Background: Tuberculosis (TB) is said to be one of the commonest opportunistic infection among human immunodeficiency virus (HIV) seropositive. Varied clinical manifestations have been observed according to immune status of HIV positives.
Aims & Objective: The present study aims to relate the clinical, radiological and laboratory profiles of patient with HIV/TB co-infection and its correlation with CD 4 count.
Material and Methods: Seventy adult TB patients having confirmed HIV seropositivity were included. A detailed history, physical examination, laboratory and radiological investigations were carried out.
Results: Maximum numbers of patients were from age group of 2140 years. Commonest mode of HIV was heterosexual route (80 %). Male: Female ratio was 4:1. Most of the patients (45.71%) were labour workers, followed by housewife (20%), sales man (18%), textile worker (8.8%), and transport driver (8.8%). Fever (75.71%), weight loss (68.57%) and decrease appetite (65.57%) were predominant symptoms. Pulmonary TB (PTB) was found in 24.28% patients, while extra-pulmonary TB (EPTB) in 75.72% patients. Most of Pulmonary TB had CD 4 count > 180, while in extra-pulmonary TB most of patients had CD 4 count < 180. Commonest form of EPTB was disseminated TB (30%) followed by abdominal TB (21.42%), tuberculous lymphadenopathy (12.85%) and CNS tuberculosis (4.28%). Positive smear for acid-fast bacilli (AFB) was found in 17.14% patients of PTB. The mean CD4 count at presentation were 214 cells/μl, 182.47 cells/μl, 175.22 cells/μl and 54.66 cells/μl in tubercular meningitis, abdominal TB, tuberculosis lymph node TB and disseminated TB respectively.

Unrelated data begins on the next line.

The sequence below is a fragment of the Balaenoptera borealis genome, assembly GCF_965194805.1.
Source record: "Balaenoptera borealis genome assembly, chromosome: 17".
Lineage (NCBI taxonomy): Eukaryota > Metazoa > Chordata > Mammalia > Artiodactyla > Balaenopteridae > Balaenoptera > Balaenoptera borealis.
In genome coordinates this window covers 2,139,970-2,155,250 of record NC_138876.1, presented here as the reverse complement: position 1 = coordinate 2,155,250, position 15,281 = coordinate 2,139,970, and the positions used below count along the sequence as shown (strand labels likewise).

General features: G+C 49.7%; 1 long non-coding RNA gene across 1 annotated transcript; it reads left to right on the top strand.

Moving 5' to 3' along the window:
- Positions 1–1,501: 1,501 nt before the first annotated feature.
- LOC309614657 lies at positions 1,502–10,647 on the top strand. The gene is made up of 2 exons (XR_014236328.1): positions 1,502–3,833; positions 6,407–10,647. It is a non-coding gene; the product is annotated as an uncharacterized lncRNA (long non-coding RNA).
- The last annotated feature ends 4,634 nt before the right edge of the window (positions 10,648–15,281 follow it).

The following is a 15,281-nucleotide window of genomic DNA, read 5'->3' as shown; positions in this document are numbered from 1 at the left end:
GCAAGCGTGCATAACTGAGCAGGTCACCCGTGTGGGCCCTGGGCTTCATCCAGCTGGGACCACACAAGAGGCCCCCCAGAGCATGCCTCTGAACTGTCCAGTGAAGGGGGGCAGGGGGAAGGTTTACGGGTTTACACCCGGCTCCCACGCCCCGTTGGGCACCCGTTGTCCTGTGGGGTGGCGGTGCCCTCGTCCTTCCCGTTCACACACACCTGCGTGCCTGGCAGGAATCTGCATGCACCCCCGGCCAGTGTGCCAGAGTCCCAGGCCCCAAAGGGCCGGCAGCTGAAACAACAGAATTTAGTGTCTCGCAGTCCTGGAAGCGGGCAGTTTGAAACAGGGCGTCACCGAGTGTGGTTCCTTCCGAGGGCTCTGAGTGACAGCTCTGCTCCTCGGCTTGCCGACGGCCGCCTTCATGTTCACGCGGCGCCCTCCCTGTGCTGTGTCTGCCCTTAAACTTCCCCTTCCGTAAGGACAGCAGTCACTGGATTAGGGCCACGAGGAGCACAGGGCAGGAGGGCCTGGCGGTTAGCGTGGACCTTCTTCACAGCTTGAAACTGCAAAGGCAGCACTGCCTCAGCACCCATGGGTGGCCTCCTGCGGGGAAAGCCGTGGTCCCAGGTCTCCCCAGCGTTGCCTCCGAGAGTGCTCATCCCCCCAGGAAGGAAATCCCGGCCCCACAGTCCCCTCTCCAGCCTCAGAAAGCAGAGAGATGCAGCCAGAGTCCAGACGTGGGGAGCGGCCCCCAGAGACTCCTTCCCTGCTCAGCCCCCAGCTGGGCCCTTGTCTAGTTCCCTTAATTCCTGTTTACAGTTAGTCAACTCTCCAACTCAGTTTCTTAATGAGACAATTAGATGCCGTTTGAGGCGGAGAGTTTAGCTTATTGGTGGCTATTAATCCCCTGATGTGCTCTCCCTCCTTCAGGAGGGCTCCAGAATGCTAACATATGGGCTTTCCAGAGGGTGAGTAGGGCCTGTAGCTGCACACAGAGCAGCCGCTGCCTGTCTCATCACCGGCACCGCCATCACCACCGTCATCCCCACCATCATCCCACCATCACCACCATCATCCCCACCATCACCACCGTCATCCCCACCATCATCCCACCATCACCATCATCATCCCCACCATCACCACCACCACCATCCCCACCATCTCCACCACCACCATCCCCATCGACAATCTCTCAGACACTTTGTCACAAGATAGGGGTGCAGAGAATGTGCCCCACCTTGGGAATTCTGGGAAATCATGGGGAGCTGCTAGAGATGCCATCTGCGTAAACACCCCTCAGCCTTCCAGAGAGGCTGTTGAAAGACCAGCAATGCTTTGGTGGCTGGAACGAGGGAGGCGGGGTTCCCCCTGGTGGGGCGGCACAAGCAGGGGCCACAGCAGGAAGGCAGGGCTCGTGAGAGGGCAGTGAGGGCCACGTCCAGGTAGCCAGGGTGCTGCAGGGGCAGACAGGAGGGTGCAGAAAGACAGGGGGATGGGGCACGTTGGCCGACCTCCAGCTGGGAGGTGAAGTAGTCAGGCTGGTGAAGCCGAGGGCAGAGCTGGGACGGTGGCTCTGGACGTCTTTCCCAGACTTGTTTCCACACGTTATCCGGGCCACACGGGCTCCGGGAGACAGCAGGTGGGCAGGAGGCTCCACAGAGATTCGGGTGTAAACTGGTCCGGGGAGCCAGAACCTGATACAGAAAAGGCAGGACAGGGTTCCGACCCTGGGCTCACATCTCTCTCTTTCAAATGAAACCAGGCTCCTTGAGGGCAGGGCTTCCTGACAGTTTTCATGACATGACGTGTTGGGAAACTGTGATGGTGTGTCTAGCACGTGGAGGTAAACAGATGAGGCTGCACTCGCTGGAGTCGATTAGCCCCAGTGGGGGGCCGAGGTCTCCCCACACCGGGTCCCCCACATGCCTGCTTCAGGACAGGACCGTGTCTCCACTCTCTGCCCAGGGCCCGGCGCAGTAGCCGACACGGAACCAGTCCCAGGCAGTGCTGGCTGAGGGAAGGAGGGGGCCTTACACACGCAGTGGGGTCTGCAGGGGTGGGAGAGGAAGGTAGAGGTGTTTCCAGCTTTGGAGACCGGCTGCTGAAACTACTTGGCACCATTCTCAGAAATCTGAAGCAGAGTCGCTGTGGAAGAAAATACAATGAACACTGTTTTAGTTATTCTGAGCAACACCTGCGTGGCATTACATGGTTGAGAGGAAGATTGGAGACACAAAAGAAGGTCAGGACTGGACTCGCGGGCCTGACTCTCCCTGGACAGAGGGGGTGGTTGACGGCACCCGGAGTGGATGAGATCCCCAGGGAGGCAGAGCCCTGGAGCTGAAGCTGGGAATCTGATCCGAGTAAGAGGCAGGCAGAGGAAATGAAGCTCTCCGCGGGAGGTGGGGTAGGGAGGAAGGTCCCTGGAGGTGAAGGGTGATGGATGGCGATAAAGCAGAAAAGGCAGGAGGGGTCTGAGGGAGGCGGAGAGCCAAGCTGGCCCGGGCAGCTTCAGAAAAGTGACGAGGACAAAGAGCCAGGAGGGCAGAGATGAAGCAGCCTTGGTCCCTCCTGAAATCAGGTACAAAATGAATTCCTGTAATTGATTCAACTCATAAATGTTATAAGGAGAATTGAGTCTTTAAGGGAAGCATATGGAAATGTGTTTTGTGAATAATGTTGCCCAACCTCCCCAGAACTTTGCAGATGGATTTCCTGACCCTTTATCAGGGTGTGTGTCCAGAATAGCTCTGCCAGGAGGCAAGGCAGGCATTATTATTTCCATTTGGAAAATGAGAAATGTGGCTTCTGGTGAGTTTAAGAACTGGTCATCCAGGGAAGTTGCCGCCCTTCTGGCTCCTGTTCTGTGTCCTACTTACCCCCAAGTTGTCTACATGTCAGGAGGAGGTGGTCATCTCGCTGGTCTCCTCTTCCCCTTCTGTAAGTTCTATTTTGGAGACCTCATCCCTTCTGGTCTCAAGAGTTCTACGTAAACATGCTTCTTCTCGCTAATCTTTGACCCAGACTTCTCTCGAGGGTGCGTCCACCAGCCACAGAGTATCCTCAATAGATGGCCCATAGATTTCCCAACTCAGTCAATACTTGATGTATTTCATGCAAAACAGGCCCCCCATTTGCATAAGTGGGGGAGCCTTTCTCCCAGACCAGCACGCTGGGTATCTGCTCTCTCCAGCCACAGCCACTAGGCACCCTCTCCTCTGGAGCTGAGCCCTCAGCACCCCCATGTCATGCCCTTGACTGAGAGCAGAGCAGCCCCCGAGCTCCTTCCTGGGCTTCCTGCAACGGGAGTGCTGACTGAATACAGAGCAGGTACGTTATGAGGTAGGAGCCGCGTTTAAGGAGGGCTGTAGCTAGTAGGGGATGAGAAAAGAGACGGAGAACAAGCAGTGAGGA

Conclusion: HIV/TB co-infection is more common in sexually active age group and commonest mode of HIV infection is heterosexual transmission. Sputum smear AFB test positivity is low in TB patients having HIV. Disseminated TB is common in advanced HIV cases as CD 4 count decreases.
Key words: HIV, Signs and symptoms, Tuberculosis